U.S.

Michelle Obama to Native American Youth: The Country Needs You

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Gusccavedo Harrison, right, of the Navajo Nation who is from Chinle, Ariz., cheers as first lady Michelle Obama mentions the Navajo as being among the Nations present as she speaks to Native American youth at the first White House Tribal Youth Gathering, Thursday, July 9, 2015 in Washington. Obama told hundreds of Native American youths that they are all precious and sacred and that "each of you was put on this earth for a reason." Jacquelyn Martin/AP

More than 1,000 Native American children gathered Thursday for the first-ever Tribal Youth Gathering at the White House, where first lady Michelle Obama called them precious and sacred members of society.

"Each of you was put on this Earth for a reason. Each of you has something that you're destined to do, whether that's raising a beautiful family, whether that's succeeding in a profession or leading your community into a better future," she said. "You all have a role to play and we need you."

The meeting was part of President Barack Obama's vow to remove barriers that make it hard for Native American children to succeed. The children came from 230 tribes in 42 states to attend the inaugural summit and meet with the first lady, cabinet officials and members of the White House Council on Native American Affairs. They planned to discuss issues ranging from cultural protection and revitalization, to tribal justice and economic opportunity.

The first lady touched upon the historical struggles of Native Americans: being forced from lands they had lived on for generations, requiring young people to attend boarding schools designed to strip them of their cultural traditions and outlawing their religions and traditional ceremonies. She urged the individuals to learn about their elected officials, and run for local, state or federal office if they aren't satisfied with their current efforts.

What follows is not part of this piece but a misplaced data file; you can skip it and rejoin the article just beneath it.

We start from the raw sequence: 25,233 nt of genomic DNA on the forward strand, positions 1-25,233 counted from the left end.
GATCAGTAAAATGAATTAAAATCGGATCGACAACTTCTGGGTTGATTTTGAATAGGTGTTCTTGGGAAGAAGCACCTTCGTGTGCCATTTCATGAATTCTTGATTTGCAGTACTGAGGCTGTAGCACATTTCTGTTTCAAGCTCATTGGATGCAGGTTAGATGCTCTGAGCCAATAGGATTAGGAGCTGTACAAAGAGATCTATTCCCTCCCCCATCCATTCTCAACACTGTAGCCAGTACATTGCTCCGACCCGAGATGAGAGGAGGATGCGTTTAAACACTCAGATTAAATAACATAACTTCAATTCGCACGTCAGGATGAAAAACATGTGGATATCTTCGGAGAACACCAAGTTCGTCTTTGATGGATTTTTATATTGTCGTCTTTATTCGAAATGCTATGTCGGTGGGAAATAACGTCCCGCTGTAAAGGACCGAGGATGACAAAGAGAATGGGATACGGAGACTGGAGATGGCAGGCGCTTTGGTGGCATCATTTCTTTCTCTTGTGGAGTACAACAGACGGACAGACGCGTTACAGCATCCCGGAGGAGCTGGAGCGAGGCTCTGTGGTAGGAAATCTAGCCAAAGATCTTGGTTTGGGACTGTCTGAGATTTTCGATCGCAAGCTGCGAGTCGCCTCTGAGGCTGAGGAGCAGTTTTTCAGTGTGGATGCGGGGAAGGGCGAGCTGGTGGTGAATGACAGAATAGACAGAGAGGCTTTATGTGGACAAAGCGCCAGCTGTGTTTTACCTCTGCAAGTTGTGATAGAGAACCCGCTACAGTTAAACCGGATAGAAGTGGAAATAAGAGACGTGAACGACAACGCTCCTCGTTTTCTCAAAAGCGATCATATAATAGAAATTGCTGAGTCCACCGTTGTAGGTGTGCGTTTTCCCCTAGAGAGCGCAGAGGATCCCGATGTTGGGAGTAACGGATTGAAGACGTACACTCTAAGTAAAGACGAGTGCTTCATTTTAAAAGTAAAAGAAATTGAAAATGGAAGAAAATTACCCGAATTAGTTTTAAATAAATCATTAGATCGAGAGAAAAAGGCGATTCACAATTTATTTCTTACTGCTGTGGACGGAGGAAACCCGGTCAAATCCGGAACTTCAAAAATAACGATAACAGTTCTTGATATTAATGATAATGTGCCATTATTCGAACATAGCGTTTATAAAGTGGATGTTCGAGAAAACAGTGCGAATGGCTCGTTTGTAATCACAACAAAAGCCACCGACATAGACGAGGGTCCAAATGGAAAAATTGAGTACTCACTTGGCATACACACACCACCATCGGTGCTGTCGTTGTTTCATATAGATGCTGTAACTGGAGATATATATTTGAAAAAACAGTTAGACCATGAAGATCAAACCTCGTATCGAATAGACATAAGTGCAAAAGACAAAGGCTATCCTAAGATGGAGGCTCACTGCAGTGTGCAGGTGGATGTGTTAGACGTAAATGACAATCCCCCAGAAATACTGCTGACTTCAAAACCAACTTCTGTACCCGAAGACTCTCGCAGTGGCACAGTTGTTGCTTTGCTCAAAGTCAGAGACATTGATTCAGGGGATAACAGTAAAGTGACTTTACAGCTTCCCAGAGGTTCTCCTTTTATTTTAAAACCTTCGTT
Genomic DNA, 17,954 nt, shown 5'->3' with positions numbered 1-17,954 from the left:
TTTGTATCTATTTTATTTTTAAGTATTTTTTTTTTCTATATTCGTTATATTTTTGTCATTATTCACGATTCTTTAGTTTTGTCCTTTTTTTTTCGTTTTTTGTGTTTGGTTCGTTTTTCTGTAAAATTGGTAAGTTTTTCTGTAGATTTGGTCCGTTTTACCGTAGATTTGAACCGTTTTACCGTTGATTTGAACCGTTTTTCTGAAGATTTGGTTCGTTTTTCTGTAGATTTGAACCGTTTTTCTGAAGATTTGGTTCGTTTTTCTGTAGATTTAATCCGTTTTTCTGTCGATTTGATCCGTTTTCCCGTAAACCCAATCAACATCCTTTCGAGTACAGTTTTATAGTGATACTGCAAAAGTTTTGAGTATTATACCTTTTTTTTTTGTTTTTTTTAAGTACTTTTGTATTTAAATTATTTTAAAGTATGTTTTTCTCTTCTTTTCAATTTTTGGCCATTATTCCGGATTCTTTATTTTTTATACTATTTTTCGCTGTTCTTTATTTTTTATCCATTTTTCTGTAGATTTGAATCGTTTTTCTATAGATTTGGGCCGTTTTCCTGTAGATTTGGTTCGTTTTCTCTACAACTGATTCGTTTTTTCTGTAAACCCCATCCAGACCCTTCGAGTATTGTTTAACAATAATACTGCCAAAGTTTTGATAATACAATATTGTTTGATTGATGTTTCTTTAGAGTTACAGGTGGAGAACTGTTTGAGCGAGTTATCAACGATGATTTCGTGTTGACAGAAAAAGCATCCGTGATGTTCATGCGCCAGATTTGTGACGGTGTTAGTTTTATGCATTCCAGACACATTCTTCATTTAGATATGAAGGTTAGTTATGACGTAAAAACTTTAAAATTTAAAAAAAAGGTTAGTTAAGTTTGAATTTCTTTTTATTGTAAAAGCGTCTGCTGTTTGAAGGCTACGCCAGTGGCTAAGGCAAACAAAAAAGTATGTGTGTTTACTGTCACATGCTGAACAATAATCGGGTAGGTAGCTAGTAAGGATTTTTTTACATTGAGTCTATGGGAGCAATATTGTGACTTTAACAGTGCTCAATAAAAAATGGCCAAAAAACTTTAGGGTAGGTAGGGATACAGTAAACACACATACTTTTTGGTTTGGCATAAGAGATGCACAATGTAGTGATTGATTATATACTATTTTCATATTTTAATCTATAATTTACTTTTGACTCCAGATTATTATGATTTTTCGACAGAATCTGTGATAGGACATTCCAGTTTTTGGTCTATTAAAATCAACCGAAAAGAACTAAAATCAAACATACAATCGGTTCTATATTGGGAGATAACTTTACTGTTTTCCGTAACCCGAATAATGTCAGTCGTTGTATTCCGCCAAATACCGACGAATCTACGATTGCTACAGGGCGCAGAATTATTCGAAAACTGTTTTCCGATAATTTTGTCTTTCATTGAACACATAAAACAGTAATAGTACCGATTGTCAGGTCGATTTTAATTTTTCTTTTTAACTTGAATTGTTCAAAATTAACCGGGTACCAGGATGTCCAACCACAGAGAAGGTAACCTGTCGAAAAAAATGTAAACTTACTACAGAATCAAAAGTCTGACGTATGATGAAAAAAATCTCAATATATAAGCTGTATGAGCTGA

"Make no mistake about it, your customs, your values, your discoveries are at the heart of the American story," she told the crowd. "And yet, as we all know, America hasn't always treated your people and your heritage with dignity and respect."

The gathering came seven months after the president initiated Generation Indigenous (Gen-I), which aims to improve the youths' lives and cultivate the next generation of tribal leaders. Gen-I came after the president and first lady last summer visited the Standing Rock Sioux Reservation, which is located in between the borders of North Dakota and South Dakota.

"Let's put our minds together to build more economic opportunity in Indian country," Obama said last year at the reservation. "Every American, including every Native American, deserves the chance to work hard and get ahead."

There currently are 566 federally recognized tribes in the country, along with an unknown number of tribes that aren't distinguished by the government, according to the U.S. Department of the Interior (DOI). Each tribe has its own culture, beliefs and practices.

In 2013, there were about 5.2 million Native Americans and Alaska Natives, representing 2 percent of the total U.S. population, according to the Census Bureau. The five states with the highest percentage of Native Americans and Alaska Natives that year were Alaska, Oklahoma, New Mexico, South Dakota and Montana.

Along with the meeting on Thursday, the White House announced several commitments aimed at ensuring Native children can thrive. DOI will issue $995,000 to be distributed to 20 tribal colleges and universities, and will award seven tribal applicants a total of $1.45 million in new funding to build their tribal education departments. And in September, there will be a second Native Languages Summit to identify ways to preserve and revitalize Native languages.

"We have to invest in them, and believe in them and love them," the president said at the White House Tribal Nations Conference in December. "And if we do, there's no question of the great things they can achieve—not just for their own families, but for their nation and for the United States."

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